We are confident that we will be able to give our students an exceptional educational experience in common core and online learning
Like many school districts across the United States, the Oyster River Cooperative School District (ORCSD) in New Hampshire is making the move to Common Core. As part of this move, we are implementing changes not just in lesson plans and classroom activities, but also in our network infrastructure.
As we started transitioning to a version of the Common Core State Standards called the New Hampshire College and Career Ready Standards, it became clear that our previous network infrastructure lacked the capabilities and capacity necessary to support the wireless devices that Common Core’s curriculum and assessments require.
Prior to Common Core, ORCSD was providing wireless devices to classrooms, but not at a 1:1 student-to-device ratio. With tight budgets, implementing a full one-to-one program via district-owned devices was cost-prohibitive in the short term.
However, we noticed the increasing number of devices that our students were bringing to school, and we viewed it as an opportunity to supplement the district-owned devices already deployed in the classrooms to expand our students’ access to the network and the valuable educational resources that reside on it. Rather than block students’ personal devices, we embraced them, and put them to work helping our students and teachers move toward the Common Core.
(Next page: How to implement this BYOD initiative)
To implement this Bring Your Own Device (BYOD) program, we first needed a wireless infrastructure that could reliably support the growing number and increased density of devices being used in our classrooms while securely delivering and managing the same levels of network access for both the BYOD and district-provided devices. Just as important, as a K-12 school district with limited IT staff and budget, the network had to be easy to deploy and simple to manage.
After a thorough review process, we selected a unified wired and wireless infrastructure from Aruba Networks. Key to that decision were Aruba’s ability to handle the wide range of mobile devices on our network — including tablets, notebooks, netbooks and e-readers — and securely onboard these devices whether they were district-owned or brought in by students, teachers or guests.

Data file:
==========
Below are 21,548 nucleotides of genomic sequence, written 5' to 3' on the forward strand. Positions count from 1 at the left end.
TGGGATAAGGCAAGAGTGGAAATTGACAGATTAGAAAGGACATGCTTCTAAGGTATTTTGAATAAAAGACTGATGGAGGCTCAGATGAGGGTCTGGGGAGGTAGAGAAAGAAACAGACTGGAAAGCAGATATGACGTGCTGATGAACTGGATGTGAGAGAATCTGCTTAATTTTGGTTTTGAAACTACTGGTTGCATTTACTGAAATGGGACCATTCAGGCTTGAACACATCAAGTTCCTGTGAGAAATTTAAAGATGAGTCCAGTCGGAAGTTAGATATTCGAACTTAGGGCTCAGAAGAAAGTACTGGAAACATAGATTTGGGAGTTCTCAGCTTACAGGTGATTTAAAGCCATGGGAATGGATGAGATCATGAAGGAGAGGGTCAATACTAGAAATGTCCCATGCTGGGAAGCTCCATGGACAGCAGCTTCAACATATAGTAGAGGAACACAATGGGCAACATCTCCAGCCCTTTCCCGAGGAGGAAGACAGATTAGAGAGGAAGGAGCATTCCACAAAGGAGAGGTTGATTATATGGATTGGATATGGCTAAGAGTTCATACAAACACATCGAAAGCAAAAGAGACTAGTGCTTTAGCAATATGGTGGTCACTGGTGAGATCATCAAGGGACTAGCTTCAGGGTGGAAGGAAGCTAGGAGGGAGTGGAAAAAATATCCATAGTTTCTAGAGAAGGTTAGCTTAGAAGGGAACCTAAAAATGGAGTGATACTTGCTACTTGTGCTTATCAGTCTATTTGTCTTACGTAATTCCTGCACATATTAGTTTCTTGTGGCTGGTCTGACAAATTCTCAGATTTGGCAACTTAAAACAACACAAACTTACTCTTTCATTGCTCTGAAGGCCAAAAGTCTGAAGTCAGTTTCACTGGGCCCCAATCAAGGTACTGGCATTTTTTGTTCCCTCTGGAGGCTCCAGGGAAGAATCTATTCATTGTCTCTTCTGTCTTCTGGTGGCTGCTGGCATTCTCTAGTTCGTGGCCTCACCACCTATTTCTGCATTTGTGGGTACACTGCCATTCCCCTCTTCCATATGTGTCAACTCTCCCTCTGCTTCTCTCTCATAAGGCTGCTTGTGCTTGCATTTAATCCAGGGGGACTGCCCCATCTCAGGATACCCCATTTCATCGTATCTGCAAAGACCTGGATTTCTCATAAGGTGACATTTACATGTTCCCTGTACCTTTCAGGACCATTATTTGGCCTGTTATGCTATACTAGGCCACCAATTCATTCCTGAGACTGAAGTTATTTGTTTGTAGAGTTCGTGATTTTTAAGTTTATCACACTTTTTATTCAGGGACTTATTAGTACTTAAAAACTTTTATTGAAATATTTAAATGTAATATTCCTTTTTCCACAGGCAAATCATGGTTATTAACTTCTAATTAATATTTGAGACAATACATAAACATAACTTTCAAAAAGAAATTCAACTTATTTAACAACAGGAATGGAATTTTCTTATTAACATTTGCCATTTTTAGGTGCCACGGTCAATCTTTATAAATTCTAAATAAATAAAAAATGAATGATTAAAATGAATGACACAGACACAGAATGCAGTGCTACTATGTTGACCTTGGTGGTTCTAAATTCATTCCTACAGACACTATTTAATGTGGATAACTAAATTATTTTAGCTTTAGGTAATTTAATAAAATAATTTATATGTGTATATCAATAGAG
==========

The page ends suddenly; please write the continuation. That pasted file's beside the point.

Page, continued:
With Aruba’s ClearPass Access Management System, we are able to easily profile devices and ensure that each student, teacher or staff member on the network has the right access privileges based on who they are and what device they’re using. For example, with ClearPass we can apply different access and security policies for a student who brings his or her own iPad to class versus a teacher who is using a district-provisioned laptop. This not only helps us ensure the security of our network, it saves a significant amount of time and effort so we can focus on other important IT projects.
As we dive into Common Core, the new wireless network is becoming more critical for instruction. Our teachers are increasingly using mobile technologies to share content, boost engagement and improve collaboration with and among students. In addition, they are utilizing learning technologies such as Apple TVs that are granting students access to a wider range of educational materials.
With the new infrastructure, we can allow our students to easily and securely connect to the network and access the resources they need. With main goals of helping our students learn and our teachers reinforce classroom lessons, we are much less restrictive with our network access than some other districts.
For example, we don’t block sites like YouTube and Facebook, but instead allow our teachers to guide the students to the best educational materials. Amanda Zeller, a 7th Grade Language Arts teacher, recently told me that her students can now easily and reliably access the educational resources that she posts and conduct more thorough research. For her, the new network broadens the online materials that she and her students can utilize and it enables her to use technology to drive her teaching.
While Oyster River is transitioning to the new curriculum and deploying new educational tools, we are also preparing for the online assessments associated with the new educational standards. To successfully implement the assessments, we must be able to optimize network performance and ensure that our testing devices receive priority over other activities.
This is where Aruba’s comprehensive, centralized management tools come into play. With Aruba’s Airwave Network Management System, combined with ClearPass, we have management tools that provide a detailed breakdown on each type of device. Because we can see how devices are being used, we can optimize the network to give everyone the best connectivity. Whether it’s a tablet, an e-reader or a laptop, we know exactly what’s on our network and we can optimize settings for each device type, ensuring that our testing process goes smoothly.
With the changes we have made to our network infrastructure, we are confident that we will be able to give our students an exceptional educational experience, one they will need to meet the new educational standards and beyond.
Josh Olstad is IT Director for Oyster River Cooperative School District.